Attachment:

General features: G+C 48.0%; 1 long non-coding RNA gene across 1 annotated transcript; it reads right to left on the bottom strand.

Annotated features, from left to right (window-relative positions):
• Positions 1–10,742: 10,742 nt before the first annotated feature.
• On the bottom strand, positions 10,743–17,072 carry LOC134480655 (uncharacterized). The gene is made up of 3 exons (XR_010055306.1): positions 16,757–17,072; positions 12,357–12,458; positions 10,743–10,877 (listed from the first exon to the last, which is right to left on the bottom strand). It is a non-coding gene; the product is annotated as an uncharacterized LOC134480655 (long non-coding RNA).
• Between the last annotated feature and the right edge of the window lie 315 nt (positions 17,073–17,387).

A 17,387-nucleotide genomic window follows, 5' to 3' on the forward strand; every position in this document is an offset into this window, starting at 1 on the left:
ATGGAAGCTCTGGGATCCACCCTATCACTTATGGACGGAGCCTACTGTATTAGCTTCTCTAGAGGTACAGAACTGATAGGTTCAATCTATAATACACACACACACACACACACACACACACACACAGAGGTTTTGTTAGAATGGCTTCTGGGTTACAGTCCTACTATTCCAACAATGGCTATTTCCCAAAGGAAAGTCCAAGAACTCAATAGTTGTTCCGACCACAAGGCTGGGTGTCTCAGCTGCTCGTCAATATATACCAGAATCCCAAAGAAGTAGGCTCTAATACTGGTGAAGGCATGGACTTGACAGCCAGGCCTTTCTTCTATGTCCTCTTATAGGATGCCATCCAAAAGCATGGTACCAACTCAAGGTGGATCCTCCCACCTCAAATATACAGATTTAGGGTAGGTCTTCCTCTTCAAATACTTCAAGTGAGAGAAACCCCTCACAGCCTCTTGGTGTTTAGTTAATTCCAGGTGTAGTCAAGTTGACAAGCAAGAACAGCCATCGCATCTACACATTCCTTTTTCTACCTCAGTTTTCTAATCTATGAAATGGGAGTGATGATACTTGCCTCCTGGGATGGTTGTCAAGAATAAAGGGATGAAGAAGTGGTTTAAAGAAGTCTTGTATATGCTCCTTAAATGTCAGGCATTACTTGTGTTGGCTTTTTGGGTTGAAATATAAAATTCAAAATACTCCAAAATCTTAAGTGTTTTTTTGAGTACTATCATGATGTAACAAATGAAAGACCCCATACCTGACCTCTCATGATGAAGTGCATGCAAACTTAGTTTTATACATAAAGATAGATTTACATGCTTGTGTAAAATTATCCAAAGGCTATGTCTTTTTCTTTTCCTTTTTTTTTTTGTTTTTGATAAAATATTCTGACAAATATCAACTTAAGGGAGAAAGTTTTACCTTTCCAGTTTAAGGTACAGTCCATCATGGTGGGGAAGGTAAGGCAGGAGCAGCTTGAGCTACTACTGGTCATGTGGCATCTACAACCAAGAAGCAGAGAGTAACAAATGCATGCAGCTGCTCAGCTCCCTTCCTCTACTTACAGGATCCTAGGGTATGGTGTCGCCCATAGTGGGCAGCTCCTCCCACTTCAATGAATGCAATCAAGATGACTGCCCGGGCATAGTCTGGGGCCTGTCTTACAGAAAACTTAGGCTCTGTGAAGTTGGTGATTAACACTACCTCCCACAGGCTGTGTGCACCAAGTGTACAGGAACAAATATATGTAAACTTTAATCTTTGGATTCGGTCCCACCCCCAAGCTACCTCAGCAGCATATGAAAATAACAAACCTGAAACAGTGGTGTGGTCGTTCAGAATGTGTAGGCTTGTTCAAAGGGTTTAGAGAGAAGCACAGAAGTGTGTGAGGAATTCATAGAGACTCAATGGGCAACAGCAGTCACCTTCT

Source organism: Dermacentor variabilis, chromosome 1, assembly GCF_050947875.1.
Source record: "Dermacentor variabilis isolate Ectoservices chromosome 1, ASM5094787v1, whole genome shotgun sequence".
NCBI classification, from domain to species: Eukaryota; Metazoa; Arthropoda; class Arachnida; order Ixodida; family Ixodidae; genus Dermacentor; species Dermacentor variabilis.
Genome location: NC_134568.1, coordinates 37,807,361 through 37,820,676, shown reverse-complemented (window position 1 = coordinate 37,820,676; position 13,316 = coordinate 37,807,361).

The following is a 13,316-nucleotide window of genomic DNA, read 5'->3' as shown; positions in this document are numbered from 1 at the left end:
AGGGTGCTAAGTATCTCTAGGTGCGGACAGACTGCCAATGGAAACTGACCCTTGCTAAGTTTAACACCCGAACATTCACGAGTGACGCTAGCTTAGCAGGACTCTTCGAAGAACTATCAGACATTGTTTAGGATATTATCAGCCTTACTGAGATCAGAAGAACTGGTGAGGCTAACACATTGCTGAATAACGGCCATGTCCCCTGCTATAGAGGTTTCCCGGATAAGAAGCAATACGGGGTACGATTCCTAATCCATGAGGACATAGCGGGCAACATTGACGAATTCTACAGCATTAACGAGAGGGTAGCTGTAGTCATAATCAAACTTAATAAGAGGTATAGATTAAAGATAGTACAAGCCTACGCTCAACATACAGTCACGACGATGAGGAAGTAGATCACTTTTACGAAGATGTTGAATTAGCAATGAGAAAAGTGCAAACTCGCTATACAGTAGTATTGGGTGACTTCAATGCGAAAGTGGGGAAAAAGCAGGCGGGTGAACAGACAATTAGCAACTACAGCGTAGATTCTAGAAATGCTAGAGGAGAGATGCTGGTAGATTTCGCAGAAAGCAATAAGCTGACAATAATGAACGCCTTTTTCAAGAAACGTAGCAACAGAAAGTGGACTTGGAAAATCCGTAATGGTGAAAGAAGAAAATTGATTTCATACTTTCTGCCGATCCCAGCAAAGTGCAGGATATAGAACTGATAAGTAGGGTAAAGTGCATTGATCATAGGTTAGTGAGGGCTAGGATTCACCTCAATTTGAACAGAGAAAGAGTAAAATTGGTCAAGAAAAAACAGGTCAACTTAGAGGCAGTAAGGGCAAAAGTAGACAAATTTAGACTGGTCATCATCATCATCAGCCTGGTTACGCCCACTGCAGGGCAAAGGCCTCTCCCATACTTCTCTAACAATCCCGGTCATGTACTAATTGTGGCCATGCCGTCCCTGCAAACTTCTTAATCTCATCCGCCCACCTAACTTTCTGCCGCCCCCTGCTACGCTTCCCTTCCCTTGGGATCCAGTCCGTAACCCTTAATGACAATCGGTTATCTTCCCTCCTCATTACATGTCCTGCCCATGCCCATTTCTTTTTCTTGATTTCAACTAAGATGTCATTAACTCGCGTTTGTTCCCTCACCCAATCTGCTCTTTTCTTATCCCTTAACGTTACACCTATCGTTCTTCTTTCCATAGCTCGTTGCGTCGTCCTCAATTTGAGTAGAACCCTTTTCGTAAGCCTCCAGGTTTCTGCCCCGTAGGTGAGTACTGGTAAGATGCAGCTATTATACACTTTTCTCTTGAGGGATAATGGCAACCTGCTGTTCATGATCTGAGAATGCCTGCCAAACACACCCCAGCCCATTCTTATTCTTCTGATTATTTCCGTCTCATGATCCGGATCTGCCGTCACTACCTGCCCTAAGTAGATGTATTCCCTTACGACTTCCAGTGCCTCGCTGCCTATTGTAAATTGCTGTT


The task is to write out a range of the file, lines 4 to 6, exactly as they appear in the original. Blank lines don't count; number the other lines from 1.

• On the bottom strand, positions 10,743–17,072 carry LOC134480655 (uncharacterized). The gene is made up of 3 exons (XR_010055306.1): positions 16,757–17,072; positions 12,357–12,458; positions 10,743–10,877 (listed from the first exon to the last, which is right to left on the bottom strand). It is a non-coding gene; the product is annotated as an uncharacterized LOC134480655 (long non-coding RNA).
• Between the last annotated feature and the right edge of the window lie 315 nt (positions 17,073–17,387).

A 17,387-nucleotide genomic window follows, 5' to 3' on the forward strand; every position in this document is an offset into this window, starting at 1 on the left: